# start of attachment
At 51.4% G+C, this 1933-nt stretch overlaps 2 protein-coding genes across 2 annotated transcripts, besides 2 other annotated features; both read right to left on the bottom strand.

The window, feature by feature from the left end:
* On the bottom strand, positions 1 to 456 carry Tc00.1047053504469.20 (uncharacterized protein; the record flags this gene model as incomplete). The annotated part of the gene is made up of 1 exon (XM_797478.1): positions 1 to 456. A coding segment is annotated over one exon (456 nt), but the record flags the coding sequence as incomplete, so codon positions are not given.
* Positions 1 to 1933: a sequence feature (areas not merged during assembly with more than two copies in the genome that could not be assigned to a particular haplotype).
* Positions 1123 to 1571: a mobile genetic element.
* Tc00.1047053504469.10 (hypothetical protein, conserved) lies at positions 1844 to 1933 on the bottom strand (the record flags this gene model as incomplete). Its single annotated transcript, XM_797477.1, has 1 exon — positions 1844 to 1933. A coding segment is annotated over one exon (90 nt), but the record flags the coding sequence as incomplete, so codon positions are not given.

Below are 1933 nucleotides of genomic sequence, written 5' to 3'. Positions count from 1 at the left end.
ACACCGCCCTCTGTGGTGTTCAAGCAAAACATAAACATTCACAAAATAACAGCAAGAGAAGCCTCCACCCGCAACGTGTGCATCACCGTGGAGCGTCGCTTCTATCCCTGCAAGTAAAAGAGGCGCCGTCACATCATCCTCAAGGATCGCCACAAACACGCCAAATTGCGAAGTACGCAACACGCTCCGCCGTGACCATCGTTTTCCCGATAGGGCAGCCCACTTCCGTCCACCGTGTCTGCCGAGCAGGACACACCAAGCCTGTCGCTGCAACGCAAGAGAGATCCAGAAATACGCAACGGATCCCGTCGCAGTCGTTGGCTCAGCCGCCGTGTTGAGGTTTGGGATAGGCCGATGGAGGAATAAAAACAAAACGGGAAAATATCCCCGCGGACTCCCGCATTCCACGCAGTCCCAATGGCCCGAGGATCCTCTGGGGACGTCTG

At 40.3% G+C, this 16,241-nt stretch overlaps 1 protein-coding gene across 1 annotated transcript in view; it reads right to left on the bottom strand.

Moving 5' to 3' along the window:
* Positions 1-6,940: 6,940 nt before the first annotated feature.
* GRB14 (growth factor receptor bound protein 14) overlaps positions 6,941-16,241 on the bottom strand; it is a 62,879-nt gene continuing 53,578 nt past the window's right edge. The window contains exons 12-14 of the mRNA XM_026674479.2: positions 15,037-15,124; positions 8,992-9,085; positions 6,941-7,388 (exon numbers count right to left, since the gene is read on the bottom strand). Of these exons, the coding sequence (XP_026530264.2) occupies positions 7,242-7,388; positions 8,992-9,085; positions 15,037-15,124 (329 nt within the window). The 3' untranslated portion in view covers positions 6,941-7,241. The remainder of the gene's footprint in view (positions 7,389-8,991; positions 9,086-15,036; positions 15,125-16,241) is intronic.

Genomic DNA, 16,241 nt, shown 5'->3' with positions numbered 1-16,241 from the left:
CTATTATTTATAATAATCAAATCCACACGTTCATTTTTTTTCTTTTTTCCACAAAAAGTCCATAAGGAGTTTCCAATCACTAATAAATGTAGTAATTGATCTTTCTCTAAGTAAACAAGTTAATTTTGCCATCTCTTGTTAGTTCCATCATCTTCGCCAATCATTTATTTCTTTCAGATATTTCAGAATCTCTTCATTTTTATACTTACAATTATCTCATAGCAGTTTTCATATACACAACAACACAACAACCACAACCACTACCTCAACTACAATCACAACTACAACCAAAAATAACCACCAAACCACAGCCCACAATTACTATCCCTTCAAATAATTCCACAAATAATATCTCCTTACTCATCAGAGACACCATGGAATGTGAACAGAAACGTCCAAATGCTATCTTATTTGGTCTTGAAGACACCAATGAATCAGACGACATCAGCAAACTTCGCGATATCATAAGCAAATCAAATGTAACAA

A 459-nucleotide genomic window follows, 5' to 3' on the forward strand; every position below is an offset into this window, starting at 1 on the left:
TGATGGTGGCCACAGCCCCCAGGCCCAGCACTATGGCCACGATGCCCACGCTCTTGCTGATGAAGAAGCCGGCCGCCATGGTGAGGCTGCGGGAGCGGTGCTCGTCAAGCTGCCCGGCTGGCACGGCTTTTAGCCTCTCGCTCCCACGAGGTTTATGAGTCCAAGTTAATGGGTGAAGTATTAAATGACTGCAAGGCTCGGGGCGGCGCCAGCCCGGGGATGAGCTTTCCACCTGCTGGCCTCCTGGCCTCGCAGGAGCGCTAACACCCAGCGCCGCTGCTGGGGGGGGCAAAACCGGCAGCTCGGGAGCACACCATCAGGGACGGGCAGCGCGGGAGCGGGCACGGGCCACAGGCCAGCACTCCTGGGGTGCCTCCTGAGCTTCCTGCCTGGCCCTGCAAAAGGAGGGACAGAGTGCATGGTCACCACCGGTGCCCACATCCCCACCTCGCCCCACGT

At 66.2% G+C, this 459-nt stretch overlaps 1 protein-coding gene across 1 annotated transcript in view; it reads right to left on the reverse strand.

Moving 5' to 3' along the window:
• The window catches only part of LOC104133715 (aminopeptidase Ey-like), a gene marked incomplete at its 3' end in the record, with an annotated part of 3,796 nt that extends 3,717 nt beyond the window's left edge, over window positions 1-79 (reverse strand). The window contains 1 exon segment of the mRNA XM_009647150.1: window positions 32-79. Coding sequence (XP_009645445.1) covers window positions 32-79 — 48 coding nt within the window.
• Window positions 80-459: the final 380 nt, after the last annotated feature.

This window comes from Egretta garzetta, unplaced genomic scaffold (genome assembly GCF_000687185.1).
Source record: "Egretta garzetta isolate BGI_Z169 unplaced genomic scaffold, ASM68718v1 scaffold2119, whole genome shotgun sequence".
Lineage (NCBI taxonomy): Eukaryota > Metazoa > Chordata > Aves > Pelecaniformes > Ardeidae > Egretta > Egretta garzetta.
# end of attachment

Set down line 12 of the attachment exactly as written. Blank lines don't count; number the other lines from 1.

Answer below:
* GRB14 (growth factor receptor bound protein 14) overlaps positions 6,941-16,241 on the bottom strand; it is a 62,879-nt gene continuing 53,578 nt past the window's right edge. The window contains exons 12-14 of the mRNA XM_026674479.2: positions 15,037-15,124; positions 8,992-9,085; positions 6,941-7,388 (exon numbers count right to left, since the gene is read on the bottom strand). Of these exons, the coding sequence (XP_026530264.2) occupies positions 7,242-7,388; positions 8,992-9,085; positions 15,037-15,124 (329 nt within the window). The 3' untranslated portion in view covers positions 6,941-7,241. The remainder of the gene's footprint in view (positions 7,389-8,991; positions 9,086-15,036; positions 15,125-16,241) is intronic.